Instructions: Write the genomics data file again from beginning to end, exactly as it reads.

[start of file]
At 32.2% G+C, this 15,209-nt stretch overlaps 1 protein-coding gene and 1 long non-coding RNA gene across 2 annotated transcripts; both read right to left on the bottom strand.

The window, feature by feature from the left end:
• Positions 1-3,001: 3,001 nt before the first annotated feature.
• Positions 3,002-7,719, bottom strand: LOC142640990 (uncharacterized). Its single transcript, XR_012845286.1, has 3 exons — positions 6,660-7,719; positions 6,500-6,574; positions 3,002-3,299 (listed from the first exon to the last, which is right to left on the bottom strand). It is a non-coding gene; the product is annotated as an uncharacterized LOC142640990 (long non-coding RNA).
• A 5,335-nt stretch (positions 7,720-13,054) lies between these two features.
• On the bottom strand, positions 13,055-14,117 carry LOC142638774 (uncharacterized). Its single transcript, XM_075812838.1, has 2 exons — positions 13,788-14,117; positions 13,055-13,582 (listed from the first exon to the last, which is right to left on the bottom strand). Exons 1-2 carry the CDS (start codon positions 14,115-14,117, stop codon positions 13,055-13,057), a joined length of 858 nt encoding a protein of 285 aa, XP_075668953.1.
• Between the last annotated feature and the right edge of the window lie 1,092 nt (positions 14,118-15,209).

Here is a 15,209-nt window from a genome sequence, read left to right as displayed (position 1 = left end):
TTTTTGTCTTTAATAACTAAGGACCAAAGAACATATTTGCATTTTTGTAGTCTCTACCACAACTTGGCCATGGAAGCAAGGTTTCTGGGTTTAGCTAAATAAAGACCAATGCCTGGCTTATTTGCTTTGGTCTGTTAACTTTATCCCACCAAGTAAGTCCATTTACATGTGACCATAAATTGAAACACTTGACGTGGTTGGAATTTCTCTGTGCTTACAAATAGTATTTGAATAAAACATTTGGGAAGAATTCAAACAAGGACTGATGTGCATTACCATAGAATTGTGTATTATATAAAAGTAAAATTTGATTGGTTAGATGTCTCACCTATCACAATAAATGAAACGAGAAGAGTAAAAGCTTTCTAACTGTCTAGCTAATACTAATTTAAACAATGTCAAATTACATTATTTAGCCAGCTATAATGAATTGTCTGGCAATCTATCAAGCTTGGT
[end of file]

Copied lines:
At 32.2% G+C, this 15,209-nt stretch overlaps 1 protein-coding gene and 1 long non-coding RNA gene across 2 annotated transcripts; both read right to left on the bottom strand.

The window, feature by feature from the left end:
• Positions 1-3,001: 3,001 nt before the first annotated feature.
• Positions 3,002-7,719, bottom strand: LOC142640990 (uncharacterized). Its single transcript, XR_012845286.1, has 3 exons — positions 6,660-7,719; positions 6,500-6,574; positions 3,002-3,299 (listed from the first exon to the last, which is right to left on the bottom strand). It is a non-coding gene; the product is annotated as an uncharacterized LOC142640990 (long non-coding RNA).
• A 5,335-nt stretch (positions 7,720-13,054) lies between these two features.
• On the bottom strand, positions 13,055-14,117 carry LOC142638774 (uncharacterized). Its single transcript, XM_075812838.1, has 2 exons — positions 13,788-14,117; positions 13,055-13,582 (listed from the first exon to the last, which is right to left on the bottom strand). Exons 1-2 carry the CDS (start codon positions 14,115-14,117, stop codon positions 13,055-13,057), a joined length of 858 nt encoding a protein of 285 aa, XP_075668953.1.
• Between the last annotated feature and the right edge of the window lie 1,092 nt (positions 14,118-15,209).

Here is a 15,209-nt window from a genome sequence, read left to right as displayed (position 1 = left end):
TTTTTGTCTTTAATAACTAAGGACCAAAGAACATATTTGCATTTTTGTAGTCTCTACCACAACTTGGCCATGGAAGCAAGGTTTCTGGGTTTAGCTAAATAAAGACCAATGCCTGGCTTATTTGCTTTGGTCTGTTAACTTTATCCCACCAAGTAAGTCCATTTACATGTGACCATAAATTGAAACACTTGACGTGGTTGGAATTTCTCTGTGCTTACAAATAGTATTTGAATAAAACATTTGGGAAGAATTCAAACAAGGACTGATGTGCATTACCATAGAATTGTGTATTATATAAAAGTAAAATTTGATTGGTTAGATGTCTCACCTATCACAATAAATGAAACGAGAAGAGTAAAAGCTTTCTAACTGTCTAGCTAATACTAATTTAAACAATGTCAAATTACATTATTTAGCCAGCTATAATGAATTGTCTGGCAATCTATCAAGCTTGGT